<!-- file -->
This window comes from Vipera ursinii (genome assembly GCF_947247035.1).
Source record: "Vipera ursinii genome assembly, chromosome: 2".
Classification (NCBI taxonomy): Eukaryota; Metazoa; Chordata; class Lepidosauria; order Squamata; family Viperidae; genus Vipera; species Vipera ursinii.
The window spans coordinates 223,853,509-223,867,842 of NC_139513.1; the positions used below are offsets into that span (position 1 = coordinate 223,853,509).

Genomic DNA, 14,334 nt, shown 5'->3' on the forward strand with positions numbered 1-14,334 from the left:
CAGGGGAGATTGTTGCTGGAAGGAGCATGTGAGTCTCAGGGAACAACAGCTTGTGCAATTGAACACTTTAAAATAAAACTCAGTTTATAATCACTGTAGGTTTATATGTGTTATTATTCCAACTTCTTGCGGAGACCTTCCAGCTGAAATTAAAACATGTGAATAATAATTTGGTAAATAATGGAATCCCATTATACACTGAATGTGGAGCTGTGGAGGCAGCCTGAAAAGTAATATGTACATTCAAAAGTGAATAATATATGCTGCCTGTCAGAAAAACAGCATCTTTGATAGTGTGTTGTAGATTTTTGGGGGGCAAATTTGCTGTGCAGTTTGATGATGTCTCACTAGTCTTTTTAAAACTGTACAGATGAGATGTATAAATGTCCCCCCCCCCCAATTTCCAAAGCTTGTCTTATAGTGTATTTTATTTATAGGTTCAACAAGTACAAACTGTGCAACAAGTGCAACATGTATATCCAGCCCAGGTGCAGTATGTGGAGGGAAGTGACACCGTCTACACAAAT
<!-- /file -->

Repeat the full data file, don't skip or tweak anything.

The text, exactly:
This window comes from Vipera ursinii (genome assembly GCF_947247035.1).
Source record: "Vipera ursinii genome assembly, chromosome: 2".
Classification (NCBI taxonomy): Eukaryota; Metazoa; Chordata; class Lepidosauria; order Squamata; family Viperidae; genus Vipera; species Vipera ursinii.
The window spans coordinates 223,853,509-223,867,842 of NC_139513.1; the positions used below are offsets into that span (position 1 = coordinate 223,853,509).

Genomic DNA, 14,334 nt, shown 5'->3' on the forward strand with positions numbered 1-14,334 from the left:
CAGGGGAGATTGTTGCTGGAAGGAGCATGTGAGTCTCAGGGAACAACAGCTTGTGCAATTGAACACTTTAAAATAAAACTCAGTTTATAATCACTGTAGGTTTATATGTGTTATTATTCCAACTTCTTGCGGAGACCTTCCAGCTGAAATTAAAACATGTGAATAATAATTTGGTAAATAATGGAATCCCATTATACACTGAATGTGGAGCTGTGGAGGCAGCCTGAAAAGTAATATGTACATTCAAAAGTGAATAATATATGCTGCCTGTCAGAAAAACAGCATCTTTGATAGTGTGTTGTAGATTTTTGGGGGGCAAATTTGCTGTGCAGTTTGATGATGTCTCACTAGTCTTTTTAAAACTGTACAGATGAGATGTATAAATGTCCCCCCCCCCCAATTTCCAAAGCTTGTCTTATAGTGTATTTTATTTATAGGTTCAACAAGTACAAACTGTGCAACAAGTGCAACATGTATATCCAGCCCAGGTGCAGTATGTGGAGGGAAGTGACACCGTCTACACAAAT